Every industry has its own risks to contend with, and salons, barber shops, and spas are no different. Your clients in the personal care industry need affordable coverage to protect their business assets, and your ability to find the right coverage quickly can make you indispensable.
The coverages listed below are some of the important policies for your personal care industry client. Find out how each protects them from their trade's unique risks:
General Liability Insurance
Because your client's commercial space is open to the public, General Liability Insurance is an essential policy for salons and spas. General Liability financially shields your client from lawsuits over a third party's damaged property or bodily injuries sustained on your client's premises. For example, a customer could walk into your client's salon, trip over the welcome mat, and sue for the medical costs associated with their injury. GL may cover legal defense fees, customer medical expenses, or court-ordered judgments.
Property Insurance / Business Owner's Policy
Hairdressers, estheticians, massage therapists, and nail technicians have lots of equipment - some of which can be pretty costly, such as tanning beds and pedicure spa units. Property Insurance protects these business assets plus the physical location of the business. If your client's business property is damaged or lost because of theft, windstorms, or fires, Property Insurance compensates your client for the cost of replacing or repairing their items.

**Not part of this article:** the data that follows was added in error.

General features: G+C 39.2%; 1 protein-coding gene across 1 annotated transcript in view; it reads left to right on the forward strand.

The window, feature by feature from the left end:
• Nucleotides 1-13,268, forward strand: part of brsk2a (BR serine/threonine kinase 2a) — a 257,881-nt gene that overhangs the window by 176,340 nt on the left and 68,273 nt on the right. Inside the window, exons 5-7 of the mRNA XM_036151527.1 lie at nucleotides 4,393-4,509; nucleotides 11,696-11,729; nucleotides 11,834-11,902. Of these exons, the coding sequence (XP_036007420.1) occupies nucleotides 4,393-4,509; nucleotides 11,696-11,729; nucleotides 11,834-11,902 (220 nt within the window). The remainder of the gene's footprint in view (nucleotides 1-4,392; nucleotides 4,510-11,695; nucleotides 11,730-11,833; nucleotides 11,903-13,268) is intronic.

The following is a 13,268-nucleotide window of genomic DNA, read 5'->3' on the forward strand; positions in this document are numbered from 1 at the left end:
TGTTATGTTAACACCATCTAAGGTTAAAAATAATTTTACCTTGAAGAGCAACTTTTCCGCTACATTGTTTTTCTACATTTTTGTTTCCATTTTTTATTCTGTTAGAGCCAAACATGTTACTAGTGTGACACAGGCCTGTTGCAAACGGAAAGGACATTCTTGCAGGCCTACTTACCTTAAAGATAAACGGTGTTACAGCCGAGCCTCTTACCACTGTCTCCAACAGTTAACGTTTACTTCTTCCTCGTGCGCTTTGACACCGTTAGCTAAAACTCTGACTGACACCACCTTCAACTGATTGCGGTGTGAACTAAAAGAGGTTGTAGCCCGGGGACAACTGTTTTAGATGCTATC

Professional Liability / Errors & Omissions (E&O) Insurance
Any business that provides a professional service can be sued for negligence. Salon, barber shop, and spa owners work with customers who could easily claim they received incomplete or subpar services, and that exposes your client to a potential lawsuit. For example, say a model visits your client's day spa for a facial before an audition. The treatment irritates her face and she doesn't get the job, so she decides to sue the spa for economic damages. Errors and Omissions Insurance, or Errors and Omissions (E&O) Insurance, pays for your client's legal fees, court costs, and settlements, even if the suit is meritless.
If your client has employees, they probably need Workers' Compensation Insurance to comply with state laws. Most states require employers to carry the coverage - even if they only have one part-time staff member. Workers' Comp steps in when your client's employees can't work because of an occupational injury or illness (e.g., a reaction to the chemicals used in a treatment). It may pay their medical expenses and foregone income. Plus, if the employee decides to sue your client over the injury, most Workers' Comp policies offer some liability coverage.